The Homer City Council has unanimously approved the controversial Homer Special Assessment District – or HSAD. The collected funds will be used to pay for construction on a natural gas trunk line and distribution lines for the city of Homer.
It’s official. Property owners with lots inside the designated HSAD will be expected to pay roughly $405 annually for the next 10 years. City officials have said the first payments will be due in 2015, which is when the project with Enstar Natural Gas Company is expected to be completed.
The entire project’s price tag is set at a cost not-to-exceed $12.7 million and Enstar Project Manager Chet Frost has said construction will be well underway by the beginning of March.
During its Monday night meeting, the Homer City Council once again heard from residents who were venting their frustrations over the creation of the district. Some of the most vocal opponents have been condo owners. Under Alaska law, each condo is assessed individually rather than as a large single lot.
“I’m going to suffer the economic penalty of being a condominium owner because I’m a loser and because of the way you’re interpreting this law,” Ken Castner said. He is a one-third owner of the Kachemak Title Building.
Castner said his total assessment will be in the neighborhood of about $25,000. He also made it clear he would like to see the courts decide if the city is interpreting the law correctly.
Others were concerned with the fact that property owners would be funding construction and then handing control of the lines over to Enstar, which prompted one resident to say he wanted to see the city lease them to the company instead. While others repeated the call for more money put toward renewable energy sources.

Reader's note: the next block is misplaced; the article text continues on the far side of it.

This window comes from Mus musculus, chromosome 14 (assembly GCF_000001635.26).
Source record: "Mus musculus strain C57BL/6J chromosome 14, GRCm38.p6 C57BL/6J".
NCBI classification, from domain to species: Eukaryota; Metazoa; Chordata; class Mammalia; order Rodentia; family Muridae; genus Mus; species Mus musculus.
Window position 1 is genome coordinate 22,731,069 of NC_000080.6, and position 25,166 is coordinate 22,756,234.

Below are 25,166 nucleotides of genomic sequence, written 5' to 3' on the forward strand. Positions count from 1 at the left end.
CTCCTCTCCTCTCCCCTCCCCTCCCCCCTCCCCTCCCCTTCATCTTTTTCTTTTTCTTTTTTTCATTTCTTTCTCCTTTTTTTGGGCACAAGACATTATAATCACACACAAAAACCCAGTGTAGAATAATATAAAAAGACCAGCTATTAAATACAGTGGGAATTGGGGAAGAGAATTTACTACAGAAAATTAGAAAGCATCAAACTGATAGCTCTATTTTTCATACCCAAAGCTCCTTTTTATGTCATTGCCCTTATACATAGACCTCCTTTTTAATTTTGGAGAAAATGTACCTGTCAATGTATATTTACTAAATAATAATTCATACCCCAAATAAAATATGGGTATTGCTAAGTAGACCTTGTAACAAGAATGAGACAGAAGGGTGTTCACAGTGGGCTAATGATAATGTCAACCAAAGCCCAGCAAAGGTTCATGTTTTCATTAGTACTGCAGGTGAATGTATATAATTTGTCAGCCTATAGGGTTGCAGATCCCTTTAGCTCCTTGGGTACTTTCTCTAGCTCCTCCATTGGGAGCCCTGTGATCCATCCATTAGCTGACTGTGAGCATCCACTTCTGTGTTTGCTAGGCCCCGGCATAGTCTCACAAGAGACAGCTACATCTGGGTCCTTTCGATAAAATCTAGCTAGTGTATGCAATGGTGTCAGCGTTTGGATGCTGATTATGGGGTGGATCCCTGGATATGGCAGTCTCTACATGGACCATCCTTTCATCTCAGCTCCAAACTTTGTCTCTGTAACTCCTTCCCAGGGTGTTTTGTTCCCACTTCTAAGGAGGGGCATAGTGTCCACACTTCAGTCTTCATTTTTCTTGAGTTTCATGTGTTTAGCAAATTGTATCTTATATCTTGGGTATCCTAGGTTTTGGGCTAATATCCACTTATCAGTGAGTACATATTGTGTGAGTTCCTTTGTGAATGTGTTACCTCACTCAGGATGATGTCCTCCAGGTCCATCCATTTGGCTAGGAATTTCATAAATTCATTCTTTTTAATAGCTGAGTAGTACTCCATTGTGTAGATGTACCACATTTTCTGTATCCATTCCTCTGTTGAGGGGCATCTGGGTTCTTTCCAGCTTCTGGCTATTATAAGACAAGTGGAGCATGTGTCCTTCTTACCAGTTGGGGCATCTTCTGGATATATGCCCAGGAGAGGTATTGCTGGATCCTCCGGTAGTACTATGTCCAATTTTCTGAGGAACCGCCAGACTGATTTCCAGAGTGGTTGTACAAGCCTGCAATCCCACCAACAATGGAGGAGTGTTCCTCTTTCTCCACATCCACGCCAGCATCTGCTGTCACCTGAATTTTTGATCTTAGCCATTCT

Council member Beau Burgess pointed out, again, that the city is investigating tidal technology, but he says there must be another option to see lower costs immediately and natural gas is the best choice.
Council member David Lewis said although he will be assessed just like everyone else and understands the costs associated with converting, he said the return is going to be worth it. Lewis also said he has heard from many people who support this move.
“Being on the City Council, I feel that I need to look at what is best for the city as a whole. And gas will be good for the city,” he said.
The next phase deals with funding. The city will need to borrow money for the project. After putting out a call for bids, City Manager Walt Wrede said he received three proposals from lenders. He did not mention if a potential agreement with the Kenai Peninsula Borough made the cut.
Council members delayed a final vote and public hearing for the funding component until Wrede can go through the options and make a recommendation. That conversation is expected to happen at the next council meeting, scheduled for Feb. 25.